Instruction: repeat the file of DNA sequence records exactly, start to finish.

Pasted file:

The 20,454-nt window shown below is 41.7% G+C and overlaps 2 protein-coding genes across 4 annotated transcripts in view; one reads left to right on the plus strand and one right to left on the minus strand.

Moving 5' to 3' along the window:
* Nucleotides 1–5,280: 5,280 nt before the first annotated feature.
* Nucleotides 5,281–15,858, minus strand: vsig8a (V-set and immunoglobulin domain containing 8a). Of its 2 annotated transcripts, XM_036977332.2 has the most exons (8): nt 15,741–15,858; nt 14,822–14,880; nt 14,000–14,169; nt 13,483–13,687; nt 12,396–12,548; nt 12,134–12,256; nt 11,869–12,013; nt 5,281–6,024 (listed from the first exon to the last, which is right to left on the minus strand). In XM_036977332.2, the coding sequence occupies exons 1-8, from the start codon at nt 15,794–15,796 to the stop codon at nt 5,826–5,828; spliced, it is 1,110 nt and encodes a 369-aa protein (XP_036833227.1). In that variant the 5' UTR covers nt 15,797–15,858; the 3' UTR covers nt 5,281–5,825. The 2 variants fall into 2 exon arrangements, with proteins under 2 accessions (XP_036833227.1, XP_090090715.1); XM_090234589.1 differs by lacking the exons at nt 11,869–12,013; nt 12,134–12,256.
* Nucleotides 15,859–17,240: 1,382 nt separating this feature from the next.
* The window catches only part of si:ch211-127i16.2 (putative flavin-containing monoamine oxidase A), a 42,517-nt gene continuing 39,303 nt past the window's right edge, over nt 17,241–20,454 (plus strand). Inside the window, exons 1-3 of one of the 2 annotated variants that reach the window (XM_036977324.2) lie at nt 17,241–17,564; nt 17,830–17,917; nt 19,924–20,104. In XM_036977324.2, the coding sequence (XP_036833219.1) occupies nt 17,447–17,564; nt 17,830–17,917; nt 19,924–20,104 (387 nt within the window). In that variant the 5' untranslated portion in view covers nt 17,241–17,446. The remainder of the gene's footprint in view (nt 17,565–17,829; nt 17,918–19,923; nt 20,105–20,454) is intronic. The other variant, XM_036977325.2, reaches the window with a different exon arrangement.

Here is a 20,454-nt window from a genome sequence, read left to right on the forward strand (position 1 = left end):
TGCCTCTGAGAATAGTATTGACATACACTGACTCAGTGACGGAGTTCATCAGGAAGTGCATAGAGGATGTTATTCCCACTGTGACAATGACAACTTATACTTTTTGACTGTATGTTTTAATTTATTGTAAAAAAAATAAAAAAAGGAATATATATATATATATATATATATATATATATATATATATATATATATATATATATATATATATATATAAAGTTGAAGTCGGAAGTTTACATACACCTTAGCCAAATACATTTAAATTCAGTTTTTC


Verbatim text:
The 20,454-nt window shown below is 41.7% G+C and overlaps 2 protein-coding genes across 4 annotated transcripts in view; one reads left to right on the plus strand and one right to left on the minus strand.

Moving 5' to 3' along the window:
* Nucleotides 1–5,280: 5,280 nt before the first annotated feature.
* Nucleotides 5,281–15,858, minus strand: vsig8a (V-set and immunoglobulin domain containing 8a). Of its 2 annotated transcripts, XM_036977332.2 has the most exons (8): nt 15,741–15,858; nt 14,822–14,880; nt 14,000–14,169; nt 13,483–13,687; nt 12,396–12,548; nt 12,134–12,256; nt 11,869–12,013; nt 5,281–6,024 (listed from the first exon to the last, which is right to left on the minus strand). In XM_036977332.2, the coding sequence occupies exons 1-8, from the start codon at nt 15,794–15,796 to the stop codon at nt 5,826–5,828; spliced, it is 1,110 nt and encodes a 369-aa protein (XP_036833227.1). In that variant the 5' UTR covers nt 15,797–15,858; the 3' UTR covers nt 5,281–5,825. The 2 variants fall into 2 exon arrangements, with proteins under 2 accessions (XP_036833227.1, XP_090090715.1); XM_090234589.1 differs by lacking the exons at nt 11,869–12,013; nt 12,134–12,256.
* Nucleotides 15,859–17,240: 1,382 nt separating this feature from the next.
* The window catches only part of si:ch211-127i16.2 (putative flavin-containing monoamine oxidase A), a 42,517-nt gene continuing 39,303 nt past the window's right edge, over nt 17,241–20,454 (plus strand). Inside the window, exons 1-3 of one of the 2 annotated variants that reach the window (XM_036977324.2) lie at nt 17,241–17,564; nt 17,830–17,917; nt 19,924–20,104. In XM_036977324.2, the coding sequence (XP_036833219.1) occupies nt 17,447–17,564; nt 17,830–17,917; nt 19,924–20,104 (387 nt within the window). In that variant the 5' untranslated portion in view covers nt 17,241–17,446. The remainder of the gene's footprint in view (nt 17,565–17,829; nt 17,918–19,923; nt 20,105–20,454) is intronic. The other variant, XM_036977325.2, reaches the window with a different exon arrangement.

Here is a 20,454-nt window from a genome sequence, read left to right on the forward strand (position 1 = left end):
TGCCTCTGAGAATAGTATTGACATACACTGACTCAGTGACGGAGTTCATCAGGAAGTGCATAGAGGATGTTATTCCCACTGTGACAATGACAACTTATACTTTTTGACTGTATGTTTTAATTTATTGTAAAAAAAATAAAAAAAGGAATATATATATATATATATATATATATATATATATATATATATATATATATATATATATATATATATATAAAGTTGAAGTCGGAAGTTTACATACACCTTAGCCAAATACATTTAAATTCAGTTTTTC